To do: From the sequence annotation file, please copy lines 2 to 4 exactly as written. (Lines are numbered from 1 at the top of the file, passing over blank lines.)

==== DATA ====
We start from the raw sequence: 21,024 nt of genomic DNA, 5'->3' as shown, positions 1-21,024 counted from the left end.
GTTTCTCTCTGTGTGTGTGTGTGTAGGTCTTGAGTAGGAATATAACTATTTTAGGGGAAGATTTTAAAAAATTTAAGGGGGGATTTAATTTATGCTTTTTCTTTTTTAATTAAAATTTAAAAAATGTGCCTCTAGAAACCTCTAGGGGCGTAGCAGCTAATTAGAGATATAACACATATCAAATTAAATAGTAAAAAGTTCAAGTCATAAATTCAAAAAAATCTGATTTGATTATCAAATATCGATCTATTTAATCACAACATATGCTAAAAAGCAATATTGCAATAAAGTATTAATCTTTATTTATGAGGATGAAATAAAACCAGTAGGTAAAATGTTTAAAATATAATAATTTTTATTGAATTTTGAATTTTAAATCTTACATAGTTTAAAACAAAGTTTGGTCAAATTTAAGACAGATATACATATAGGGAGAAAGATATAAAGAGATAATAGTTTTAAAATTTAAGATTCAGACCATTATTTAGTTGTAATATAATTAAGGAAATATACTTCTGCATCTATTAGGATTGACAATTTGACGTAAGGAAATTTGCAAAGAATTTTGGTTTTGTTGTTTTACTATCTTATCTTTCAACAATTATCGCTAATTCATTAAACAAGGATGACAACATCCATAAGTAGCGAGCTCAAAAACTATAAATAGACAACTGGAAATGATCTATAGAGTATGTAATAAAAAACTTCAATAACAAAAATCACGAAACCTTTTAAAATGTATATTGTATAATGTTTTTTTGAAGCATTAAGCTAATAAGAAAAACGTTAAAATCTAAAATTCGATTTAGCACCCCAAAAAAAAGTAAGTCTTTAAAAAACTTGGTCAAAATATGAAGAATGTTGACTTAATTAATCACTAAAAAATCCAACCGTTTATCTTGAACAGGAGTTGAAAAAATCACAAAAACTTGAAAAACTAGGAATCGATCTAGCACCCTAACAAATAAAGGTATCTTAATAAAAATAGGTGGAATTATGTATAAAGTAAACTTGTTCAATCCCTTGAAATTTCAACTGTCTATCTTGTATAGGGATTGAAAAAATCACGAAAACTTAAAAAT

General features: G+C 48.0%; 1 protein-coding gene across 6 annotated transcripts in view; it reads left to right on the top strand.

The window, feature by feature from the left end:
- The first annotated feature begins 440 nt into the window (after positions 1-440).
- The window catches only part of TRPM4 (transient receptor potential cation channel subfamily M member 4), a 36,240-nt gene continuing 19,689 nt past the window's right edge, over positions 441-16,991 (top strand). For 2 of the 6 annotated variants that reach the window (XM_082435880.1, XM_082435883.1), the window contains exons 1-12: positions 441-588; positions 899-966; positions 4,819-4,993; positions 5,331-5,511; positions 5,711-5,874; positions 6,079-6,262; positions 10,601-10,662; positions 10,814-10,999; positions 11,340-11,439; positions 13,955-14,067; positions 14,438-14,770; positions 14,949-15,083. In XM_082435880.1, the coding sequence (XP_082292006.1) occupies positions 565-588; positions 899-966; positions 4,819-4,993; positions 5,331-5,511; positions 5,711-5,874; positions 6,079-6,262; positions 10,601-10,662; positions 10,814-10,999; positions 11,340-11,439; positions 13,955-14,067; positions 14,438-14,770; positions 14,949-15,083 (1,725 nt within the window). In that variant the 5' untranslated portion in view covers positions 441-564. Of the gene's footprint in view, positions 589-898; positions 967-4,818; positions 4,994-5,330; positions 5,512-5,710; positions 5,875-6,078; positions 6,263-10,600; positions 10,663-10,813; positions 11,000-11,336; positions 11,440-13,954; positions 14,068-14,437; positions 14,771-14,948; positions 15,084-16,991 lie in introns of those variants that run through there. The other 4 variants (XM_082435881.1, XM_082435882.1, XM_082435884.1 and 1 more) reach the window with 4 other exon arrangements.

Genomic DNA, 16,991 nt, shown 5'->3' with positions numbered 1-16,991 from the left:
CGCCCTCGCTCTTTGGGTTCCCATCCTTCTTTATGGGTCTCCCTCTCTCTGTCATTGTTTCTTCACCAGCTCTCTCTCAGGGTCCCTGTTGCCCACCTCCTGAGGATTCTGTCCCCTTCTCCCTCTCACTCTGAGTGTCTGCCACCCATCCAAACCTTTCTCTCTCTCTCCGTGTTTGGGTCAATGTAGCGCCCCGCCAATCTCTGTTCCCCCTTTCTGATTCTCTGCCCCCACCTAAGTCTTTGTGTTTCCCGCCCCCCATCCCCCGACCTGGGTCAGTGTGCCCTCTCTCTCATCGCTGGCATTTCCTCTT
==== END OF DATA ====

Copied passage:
GTTTCTCTCTGTGTGTGTGTGTGTAGGTCTTGAGTAGGAATATAACTATTTTAGGGGAAGATTTTAAAAAATTTAAGGGGGGATTTAATTTATGCTTTTTCTTTTTTAATTAAAATTTAAAAAATGTGCCTCTAGAAACCTCTAGGGGCGTAGCAGCTAATTAGAGATATAACACATATCAAATTAAATAGTAAAAAGTTCAAGTCATAAATTCAAAAAAATCTGATTTGATTATCAAATATCGATCTATTTAATCACAACATATGCTAAAAAGCAATATTGCAATAAAGTATTAATCTTTATTTATGAGGATGAAATAAAACCAGTAGGTAAAATGTTTAAAATATAATAATTTTTATTGAATTTTGAATTTTAAATCTTACATAGTTTAAAACAAAGTTTGGTCAAATTTAAGACAGATATACATATAGGGAGAAAGATATAAAGAGATAATAGTTTTAAAATTTAAGATTCAGACCATTATTTAGTTGTAATATAATTAAGGAAATATACTTCTGCATCTATTAGGATTGACAATTTGACGTAAGGAAATTTGCAAAGAATTTTGGTTTTGTTGTTTTACTATCTTATCTTTCAACAATTATCGCTAATTCATTAAACAAGGATGACAACATCCATAAGTAGCGAGCTCAAAAACTATAAATAGACAACTGGAAATGATCTATAGAGTATGTAATAAAAAACTTCAATAACAAAAATCACGAAACCTTTTAAAATGTATATTGTATAATGTTTTTTTGAAGCATTAAGCTAATAAGAAAAACGTTAAAATCTAAAATTCGATTTAGCACCCCAAAAAAAAGTAAGTCTTTAAAAAACTTGGTCAAAATATGAAGAATGTTGACTTAATTAATCACTAAAAAATCCAACCGTTTATCTTGAACAGGAGTTGAAAAAATCACAAAAACTTGAAAAACTAGGAATCGATCTAGCACCCTAACAAATAAAGGTATCTTAATAAAAATAGGTGGAATTATGTATAAAGTAAACTTGTTCAATCCCTTGAAATTTCAACTGTCTATCTTGTATAGGGATTGAAAAAATCACGAAAACTTAAAAAT

General features: G+C 48.0%; 1 protein-coding gene across 6 annotated transcripts in view; it reads left to right on the top strand.

The window, feature by feature from the left end: